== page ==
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A Hundred Verses from Old Japan (The Hyakunin-isshu), tr. by William N. Porter, [1909], at

p. 28




  Yama zato wa
Fuyu zo sabishisa
  Masari keru
Hito-me mo kusa mo
Karenu to omoeba.

THE mountain village solitude
  In winter time I dread;
It seems as if, when friends are gone,
  And trees their leaves have shed,
  All men and plants are dead.

The poet was a grandson of the Emperor Kwōkō, and died A.D. 940. The Minamoto family, who sprang from the Emperor Seiwa, who reigned 856-877, was at one time very powerful, and produced many famous men, including Yoritomo, the great founder of the Shōgunate. The Taira family and the Minamotos were the Yorks and Lancasters of mediaeval Japan; but, after thirty years of warfare, Yoritomo finally defeated his rivals in a great battle fought at Dan-no-ura, in the Straits of Shimonoseki, in 1185; the entire Taira family was exterminated, including women and children, and the infant Emperor Antoku. The Minamoto clan themselves became extinct in 1219, when Sanetomo was murdered at Kamakura, as related in the note to verse No. 93.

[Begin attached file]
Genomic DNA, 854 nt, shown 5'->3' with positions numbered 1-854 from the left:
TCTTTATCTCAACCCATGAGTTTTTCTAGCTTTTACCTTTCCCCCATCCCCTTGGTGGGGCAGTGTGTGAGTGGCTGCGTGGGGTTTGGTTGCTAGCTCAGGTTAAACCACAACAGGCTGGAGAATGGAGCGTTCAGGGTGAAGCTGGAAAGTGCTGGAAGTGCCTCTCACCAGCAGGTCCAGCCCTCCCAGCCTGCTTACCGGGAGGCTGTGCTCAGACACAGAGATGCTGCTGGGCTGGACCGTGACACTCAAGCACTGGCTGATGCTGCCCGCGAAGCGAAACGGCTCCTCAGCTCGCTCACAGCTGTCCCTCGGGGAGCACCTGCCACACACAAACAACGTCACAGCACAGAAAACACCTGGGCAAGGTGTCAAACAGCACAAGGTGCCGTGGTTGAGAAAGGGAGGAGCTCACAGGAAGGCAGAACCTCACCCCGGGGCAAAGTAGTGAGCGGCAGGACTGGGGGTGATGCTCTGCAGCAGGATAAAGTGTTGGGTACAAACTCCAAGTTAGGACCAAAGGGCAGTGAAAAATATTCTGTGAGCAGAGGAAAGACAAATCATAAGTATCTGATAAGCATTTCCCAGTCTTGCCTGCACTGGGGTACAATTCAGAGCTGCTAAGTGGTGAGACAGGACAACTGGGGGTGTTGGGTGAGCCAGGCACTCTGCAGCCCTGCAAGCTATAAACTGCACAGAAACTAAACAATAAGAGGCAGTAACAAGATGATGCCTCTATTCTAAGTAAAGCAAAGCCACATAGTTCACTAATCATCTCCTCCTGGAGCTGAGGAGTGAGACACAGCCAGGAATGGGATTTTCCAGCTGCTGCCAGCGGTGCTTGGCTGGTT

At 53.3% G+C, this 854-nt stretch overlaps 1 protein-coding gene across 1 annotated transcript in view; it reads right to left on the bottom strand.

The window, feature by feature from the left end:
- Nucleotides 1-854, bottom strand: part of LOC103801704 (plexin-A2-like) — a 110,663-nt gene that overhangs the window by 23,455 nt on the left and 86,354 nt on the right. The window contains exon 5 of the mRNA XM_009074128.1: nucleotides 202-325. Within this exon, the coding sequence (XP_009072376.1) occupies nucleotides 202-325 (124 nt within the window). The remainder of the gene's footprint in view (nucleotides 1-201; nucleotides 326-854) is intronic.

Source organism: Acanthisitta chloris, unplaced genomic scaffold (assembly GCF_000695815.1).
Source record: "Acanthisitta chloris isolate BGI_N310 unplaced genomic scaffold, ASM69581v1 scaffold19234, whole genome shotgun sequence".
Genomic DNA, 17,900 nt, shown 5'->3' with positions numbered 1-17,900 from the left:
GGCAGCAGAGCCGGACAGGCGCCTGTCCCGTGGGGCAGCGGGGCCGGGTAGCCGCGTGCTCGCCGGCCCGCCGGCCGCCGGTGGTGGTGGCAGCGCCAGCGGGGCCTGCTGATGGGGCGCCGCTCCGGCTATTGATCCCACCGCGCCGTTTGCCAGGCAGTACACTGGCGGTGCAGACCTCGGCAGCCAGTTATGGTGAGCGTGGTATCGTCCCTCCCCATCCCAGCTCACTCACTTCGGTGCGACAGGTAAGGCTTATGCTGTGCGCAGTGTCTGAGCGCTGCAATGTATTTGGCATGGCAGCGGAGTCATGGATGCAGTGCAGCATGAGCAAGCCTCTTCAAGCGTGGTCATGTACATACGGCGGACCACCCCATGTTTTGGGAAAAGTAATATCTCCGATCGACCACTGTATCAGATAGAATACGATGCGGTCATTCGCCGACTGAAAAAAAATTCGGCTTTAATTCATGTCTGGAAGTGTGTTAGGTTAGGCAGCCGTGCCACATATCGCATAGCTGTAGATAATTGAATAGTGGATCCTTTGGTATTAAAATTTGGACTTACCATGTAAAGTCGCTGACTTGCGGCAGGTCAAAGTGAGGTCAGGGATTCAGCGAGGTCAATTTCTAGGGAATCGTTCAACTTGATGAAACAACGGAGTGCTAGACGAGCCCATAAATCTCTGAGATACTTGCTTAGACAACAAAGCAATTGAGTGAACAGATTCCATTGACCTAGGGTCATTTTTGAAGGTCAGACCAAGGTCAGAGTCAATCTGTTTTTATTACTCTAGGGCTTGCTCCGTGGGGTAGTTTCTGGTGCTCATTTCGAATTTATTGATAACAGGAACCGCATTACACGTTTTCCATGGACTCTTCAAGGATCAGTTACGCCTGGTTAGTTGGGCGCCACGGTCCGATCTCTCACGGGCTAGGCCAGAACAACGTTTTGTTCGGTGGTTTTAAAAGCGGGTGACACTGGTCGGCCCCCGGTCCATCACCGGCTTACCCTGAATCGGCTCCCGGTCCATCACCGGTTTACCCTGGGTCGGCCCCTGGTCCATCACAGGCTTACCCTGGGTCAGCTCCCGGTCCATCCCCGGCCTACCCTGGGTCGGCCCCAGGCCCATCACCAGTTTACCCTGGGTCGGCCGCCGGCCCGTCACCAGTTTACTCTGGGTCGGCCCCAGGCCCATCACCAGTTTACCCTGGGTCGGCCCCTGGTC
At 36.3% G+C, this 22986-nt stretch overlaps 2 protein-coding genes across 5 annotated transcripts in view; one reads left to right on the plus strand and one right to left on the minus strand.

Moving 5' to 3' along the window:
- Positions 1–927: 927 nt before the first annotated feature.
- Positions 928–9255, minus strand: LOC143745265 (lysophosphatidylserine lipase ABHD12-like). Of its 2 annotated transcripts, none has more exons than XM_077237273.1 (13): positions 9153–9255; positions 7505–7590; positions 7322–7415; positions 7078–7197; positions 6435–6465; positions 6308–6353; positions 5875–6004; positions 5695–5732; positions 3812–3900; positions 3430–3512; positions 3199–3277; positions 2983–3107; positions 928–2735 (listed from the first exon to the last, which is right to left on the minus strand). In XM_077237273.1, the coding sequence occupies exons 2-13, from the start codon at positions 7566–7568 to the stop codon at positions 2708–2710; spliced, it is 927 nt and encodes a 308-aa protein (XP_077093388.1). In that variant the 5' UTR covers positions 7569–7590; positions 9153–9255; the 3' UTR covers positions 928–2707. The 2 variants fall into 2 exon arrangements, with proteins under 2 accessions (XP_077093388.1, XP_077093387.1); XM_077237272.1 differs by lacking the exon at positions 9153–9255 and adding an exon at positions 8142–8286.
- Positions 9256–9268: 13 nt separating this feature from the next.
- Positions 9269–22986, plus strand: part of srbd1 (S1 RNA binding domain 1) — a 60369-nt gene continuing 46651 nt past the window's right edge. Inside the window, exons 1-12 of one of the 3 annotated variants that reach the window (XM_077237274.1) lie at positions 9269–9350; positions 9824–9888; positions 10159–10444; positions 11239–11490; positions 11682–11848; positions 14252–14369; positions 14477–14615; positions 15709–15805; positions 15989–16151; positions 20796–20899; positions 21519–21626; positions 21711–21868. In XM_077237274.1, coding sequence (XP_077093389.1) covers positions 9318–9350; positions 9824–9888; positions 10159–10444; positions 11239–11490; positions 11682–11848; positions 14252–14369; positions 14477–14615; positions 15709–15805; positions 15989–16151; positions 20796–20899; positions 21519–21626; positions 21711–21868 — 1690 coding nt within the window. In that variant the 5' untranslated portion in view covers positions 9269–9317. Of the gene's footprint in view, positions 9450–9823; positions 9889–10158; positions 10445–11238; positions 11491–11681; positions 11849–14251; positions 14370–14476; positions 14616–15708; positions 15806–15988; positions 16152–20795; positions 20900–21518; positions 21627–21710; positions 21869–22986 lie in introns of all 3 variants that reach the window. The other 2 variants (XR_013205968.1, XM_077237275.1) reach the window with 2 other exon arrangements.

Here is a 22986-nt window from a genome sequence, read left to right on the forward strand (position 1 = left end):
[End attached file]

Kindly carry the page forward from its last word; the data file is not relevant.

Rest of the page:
Next: 29. Mitsune Ōshi-kōchi: Ōshi-kōchi No Mitsune